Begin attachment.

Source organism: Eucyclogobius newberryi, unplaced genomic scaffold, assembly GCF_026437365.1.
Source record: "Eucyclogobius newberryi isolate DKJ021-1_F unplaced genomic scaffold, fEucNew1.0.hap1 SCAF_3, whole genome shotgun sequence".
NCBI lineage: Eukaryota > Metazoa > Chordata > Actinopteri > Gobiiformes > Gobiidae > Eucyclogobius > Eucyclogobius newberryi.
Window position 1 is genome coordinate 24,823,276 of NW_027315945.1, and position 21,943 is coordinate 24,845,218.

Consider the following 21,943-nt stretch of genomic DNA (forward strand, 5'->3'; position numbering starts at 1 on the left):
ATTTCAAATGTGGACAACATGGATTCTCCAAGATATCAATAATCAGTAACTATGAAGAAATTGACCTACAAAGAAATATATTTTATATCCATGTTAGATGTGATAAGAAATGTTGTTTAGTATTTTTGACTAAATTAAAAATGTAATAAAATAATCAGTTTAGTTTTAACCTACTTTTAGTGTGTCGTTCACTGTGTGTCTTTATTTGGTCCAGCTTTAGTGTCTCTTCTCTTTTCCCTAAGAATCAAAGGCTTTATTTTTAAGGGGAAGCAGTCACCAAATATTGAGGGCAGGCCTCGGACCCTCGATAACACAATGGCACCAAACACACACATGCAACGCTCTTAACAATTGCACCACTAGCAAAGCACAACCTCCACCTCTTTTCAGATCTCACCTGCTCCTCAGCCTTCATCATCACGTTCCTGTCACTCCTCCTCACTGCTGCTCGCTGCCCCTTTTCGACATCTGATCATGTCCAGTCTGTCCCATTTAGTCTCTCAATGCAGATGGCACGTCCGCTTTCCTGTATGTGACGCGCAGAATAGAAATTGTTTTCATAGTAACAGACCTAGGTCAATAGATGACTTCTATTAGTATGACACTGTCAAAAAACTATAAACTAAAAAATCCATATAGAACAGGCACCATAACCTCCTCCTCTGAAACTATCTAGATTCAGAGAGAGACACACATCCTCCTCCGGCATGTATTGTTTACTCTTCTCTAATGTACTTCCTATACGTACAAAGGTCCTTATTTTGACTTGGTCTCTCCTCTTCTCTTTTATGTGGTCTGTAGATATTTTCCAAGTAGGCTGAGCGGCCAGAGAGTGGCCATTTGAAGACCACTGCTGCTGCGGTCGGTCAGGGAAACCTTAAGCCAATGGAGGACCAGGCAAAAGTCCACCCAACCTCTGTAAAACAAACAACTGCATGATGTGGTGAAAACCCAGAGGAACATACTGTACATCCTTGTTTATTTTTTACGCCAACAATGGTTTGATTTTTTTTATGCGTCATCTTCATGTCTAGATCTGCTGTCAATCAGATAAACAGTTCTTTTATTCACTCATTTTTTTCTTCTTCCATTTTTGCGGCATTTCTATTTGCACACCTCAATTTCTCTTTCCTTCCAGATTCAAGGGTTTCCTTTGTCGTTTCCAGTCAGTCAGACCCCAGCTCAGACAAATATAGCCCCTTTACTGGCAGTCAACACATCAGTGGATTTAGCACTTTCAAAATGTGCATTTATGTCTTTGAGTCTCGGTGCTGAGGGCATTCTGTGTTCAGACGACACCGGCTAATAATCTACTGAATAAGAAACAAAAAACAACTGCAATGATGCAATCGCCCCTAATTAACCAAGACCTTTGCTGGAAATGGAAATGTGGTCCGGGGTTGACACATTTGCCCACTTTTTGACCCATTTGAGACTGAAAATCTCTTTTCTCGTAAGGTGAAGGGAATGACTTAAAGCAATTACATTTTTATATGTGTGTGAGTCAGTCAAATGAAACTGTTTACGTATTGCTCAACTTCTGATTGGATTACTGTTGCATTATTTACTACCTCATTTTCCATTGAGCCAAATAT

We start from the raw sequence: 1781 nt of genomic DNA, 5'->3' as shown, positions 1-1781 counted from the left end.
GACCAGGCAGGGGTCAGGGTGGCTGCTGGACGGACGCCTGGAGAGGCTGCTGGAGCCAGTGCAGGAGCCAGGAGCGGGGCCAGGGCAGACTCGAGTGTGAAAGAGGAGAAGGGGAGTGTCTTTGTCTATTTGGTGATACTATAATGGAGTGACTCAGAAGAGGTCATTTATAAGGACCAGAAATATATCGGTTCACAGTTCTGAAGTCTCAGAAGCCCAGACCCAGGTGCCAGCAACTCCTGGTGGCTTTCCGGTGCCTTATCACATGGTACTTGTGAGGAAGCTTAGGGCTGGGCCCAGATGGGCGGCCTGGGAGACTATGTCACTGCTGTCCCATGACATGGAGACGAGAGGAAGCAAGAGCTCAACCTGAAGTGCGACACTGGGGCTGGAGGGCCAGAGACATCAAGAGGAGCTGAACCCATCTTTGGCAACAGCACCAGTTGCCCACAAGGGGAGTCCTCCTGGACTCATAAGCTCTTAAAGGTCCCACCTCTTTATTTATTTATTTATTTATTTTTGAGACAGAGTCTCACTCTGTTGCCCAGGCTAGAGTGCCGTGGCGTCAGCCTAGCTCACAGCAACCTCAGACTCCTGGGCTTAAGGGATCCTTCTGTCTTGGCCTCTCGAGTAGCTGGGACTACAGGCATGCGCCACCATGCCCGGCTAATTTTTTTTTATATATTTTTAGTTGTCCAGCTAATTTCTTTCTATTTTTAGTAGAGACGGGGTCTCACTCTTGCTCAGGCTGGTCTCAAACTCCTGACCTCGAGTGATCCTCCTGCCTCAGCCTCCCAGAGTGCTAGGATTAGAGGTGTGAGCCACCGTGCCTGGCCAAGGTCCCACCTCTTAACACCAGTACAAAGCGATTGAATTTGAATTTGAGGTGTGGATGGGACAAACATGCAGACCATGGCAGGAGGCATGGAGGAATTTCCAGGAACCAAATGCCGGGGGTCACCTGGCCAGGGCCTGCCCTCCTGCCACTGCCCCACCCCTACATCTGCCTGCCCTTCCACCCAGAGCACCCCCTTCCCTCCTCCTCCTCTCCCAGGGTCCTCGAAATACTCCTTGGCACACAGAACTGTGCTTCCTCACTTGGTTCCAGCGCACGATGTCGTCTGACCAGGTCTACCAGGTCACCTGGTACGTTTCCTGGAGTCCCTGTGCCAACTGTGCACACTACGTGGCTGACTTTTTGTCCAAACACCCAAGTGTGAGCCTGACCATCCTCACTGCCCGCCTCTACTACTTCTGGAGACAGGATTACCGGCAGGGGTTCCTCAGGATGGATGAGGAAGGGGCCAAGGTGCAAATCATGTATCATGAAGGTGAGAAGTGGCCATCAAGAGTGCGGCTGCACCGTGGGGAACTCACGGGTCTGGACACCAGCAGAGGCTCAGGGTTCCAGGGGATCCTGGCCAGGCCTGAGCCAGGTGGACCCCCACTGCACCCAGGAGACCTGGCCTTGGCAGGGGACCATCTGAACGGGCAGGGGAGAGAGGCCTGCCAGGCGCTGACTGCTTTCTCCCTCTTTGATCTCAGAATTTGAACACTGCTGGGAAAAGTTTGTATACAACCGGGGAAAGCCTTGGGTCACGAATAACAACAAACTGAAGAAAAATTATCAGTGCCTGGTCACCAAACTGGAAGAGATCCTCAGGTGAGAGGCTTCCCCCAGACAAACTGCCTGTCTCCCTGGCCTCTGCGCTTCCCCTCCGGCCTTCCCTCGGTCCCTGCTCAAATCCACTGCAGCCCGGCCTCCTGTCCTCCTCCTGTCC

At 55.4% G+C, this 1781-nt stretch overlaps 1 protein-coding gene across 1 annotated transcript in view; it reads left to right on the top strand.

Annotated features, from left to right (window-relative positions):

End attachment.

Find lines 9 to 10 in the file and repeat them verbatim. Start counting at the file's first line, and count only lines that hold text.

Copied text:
At 55.4% G+C, this 1781-nt stretch overlaps 1 protein-coding gene across 1 annotated transcript in view; it reads left to right on the top strand.

Annotated features, from left to right (window-relative positions):